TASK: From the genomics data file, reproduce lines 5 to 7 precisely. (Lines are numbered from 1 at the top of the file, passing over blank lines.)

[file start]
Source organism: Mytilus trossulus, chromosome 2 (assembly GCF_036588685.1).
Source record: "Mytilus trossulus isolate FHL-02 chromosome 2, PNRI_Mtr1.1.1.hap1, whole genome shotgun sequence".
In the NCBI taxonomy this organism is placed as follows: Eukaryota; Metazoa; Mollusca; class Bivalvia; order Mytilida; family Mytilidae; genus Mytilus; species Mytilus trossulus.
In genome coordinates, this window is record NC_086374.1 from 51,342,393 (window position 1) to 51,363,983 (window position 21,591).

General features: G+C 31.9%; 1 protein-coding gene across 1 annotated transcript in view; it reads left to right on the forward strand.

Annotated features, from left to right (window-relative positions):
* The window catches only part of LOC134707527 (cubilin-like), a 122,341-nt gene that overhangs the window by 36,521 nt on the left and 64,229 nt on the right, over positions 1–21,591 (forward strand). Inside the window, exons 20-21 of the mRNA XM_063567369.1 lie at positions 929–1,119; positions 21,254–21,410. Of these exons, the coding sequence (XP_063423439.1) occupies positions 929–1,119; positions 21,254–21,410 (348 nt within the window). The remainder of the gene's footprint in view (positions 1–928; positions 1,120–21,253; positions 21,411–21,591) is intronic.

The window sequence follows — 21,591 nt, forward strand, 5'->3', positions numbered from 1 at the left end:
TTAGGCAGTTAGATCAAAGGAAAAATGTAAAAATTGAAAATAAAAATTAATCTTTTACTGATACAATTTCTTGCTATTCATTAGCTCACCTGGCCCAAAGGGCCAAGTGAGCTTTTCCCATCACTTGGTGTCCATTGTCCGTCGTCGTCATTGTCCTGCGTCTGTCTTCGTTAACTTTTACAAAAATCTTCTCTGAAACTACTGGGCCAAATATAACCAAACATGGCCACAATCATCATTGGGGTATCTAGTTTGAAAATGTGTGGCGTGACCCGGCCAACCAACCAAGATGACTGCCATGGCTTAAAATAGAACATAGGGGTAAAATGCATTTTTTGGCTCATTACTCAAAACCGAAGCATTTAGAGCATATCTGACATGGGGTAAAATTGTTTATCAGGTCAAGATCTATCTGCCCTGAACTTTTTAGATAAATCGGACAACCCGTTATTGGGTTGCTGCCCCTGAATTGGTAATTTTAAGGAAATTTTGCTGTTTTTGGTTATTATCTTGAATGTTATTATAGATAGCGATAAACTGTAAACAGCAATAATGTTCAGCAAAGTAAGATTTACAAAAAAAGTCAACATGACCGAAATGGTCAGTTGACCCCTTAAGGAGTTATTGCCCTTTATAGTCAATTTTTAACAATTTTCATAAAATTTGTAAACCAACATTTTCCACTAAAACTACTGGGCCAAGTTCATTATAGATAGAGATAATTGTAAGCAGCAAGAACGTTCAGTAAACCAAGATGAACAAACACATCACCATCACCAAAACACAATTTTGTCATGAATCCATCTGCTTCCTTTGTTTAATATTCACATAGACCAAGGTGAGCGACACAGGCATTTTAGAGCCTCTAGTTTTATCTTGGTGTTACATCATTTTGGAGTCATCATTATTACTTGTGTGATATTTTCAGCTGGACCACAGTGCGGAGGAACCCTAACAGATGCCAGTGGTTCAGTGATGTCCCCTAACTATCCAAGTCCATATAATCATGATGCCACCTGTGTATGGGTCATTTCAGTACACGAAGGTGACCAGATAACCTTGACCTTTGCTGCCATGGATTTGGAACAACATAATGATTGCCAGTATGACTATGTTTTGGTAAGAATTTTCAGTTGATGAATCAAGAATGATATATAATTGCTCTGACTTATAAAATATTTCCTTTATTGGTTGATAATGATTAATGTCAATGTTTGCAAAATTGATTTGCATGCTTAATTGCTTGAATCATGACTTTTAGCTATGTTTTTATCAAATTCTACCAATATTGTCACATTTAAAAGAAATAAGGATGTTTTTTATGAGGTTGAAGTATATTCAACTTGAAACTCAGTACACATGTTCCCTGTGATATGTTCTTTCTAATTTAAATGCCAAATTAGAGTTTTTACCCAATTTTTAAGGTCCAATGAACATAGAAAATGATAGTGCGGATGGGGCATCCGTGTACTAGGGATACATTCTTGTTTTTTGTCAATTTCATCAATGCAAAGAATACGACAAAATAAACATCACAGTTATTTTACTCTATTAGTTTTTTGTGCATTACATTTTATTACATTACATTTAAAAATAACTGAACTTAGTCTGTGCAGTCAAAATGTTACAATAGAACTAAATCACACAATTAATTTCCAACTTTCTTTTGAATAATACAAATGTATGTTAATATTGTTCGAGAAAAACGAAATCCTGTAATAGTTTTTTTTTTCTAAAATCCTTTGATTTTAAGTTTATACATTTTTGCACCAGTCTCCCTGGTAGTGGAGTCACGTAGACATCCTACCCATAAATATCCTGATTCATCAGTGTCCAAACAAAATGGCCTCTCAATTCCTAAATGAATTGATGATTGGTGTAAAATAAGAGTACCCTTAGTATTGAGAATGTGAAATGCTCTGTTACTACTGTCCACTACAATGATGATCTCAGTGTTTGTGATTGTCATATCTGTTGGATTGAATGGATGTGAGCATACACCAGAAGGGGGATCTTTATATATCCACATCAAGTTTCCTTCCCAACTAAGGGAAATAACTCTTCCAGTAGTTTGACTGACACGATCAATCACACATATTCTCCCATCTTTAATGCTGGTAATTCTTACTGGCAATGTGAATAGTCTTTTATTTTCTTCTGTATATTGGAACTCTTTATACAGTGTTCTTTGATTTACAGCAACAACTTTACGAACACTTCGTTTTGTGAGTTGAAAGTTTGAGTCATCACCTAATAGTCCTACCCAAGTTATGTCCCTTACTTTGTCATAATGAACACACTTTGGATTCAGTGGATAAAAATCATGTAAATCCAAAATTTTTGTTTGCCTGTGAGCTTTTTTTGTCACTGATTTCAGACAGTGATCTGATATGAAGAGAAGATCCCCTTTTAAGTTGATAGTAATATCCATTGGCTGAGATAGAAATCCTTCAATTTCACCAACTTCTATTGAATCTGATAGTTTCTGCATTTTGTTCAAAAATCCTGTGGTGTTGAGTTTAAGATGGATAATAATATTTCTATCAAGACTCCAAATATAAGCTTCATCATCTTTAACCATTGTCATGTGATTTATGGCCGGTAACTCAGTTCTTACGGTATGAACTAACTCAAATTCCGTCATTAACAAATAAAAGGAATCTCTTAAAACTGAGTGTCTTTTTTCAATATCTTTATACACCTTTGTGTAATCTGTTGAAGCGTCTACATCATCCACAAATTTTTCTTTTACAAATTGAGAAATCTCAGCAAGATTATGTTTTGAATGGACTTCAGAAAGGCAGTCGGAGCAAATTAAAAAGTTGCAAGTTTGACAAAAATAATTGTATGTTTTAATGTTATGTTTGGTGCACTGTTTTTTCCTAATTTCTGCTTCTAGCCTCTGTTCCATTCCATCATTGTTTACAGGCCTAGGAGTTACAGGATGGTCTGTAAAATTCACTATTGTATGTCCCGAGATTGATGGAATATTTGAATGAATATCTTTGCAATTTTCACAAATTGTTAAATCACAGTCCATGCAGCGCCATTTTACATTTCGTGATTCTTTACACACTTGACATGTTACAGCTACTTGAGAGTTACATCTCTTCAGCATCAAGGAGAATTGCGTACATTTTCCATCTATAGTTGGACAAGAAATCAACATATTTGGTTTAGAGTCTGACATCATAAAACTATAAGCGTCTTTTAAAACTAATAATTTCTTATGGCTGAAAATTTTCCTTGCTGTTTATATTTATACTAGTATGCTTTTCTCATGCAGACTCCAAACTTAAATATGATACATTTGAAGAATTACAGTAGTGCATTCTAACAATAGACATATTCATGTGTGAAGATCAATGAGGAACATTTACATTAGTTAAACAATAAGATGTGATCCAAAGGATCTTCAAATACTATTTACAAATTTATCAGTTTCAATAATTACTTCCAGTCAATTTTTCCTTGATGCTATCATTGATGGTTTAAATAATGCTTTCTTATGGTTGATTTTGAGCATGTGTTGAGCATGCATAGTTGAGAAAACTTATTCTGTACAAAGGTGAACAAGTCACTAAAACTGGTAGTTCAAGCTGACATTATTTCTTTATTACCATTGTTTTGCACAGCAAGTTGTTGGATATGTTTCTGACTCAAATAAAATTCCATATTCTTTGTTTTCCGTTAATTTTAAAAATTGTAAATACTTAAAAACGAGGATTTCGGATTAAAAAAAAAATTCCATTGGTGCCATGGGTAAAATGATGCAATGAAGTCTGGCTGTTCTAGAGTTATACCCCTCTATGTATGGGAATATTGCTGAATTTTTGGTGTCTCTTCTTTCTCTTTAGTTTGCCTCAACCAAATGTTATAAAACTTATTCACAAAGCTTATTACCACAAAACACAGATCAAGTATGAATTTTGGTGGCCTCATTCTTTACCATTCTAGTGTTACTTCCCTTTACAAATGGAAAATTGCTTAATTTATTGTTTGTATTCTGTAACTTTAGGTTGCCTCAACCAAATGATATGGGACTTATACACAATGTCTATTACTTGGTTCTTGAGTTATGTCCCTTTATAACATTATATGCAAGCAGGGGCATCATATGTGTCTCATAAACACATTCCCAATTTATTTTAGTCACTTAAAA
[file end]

General features: G+C 31.9%; 1 protein-coding gene across 1 annotated transcript in view; it reads left to right on the forward strand.

Annotated features, from left to right (window-relative positions):
* The window catches only part of LOC134707527 (cubilin-like), a 122,341-nt gene that overhangs the window by 36,521 nt on the left and 64,229 nt on the right, over positions 1–21,591 (forward strand). Inside the window, exons 20-21 of the mRNA XM_063567369.1 lie at positions 929–1,119; positions 21,254–21,410. Of these exons, the coding sequence (XP_063423439.1) occupies positions 929–1,119; positions 21,254–21,410 (348 nt within the window). The remainder of the gene's footprint in view (positions 1–928; positions 1,120–21,253; positions 21,411–21,591) is intronic.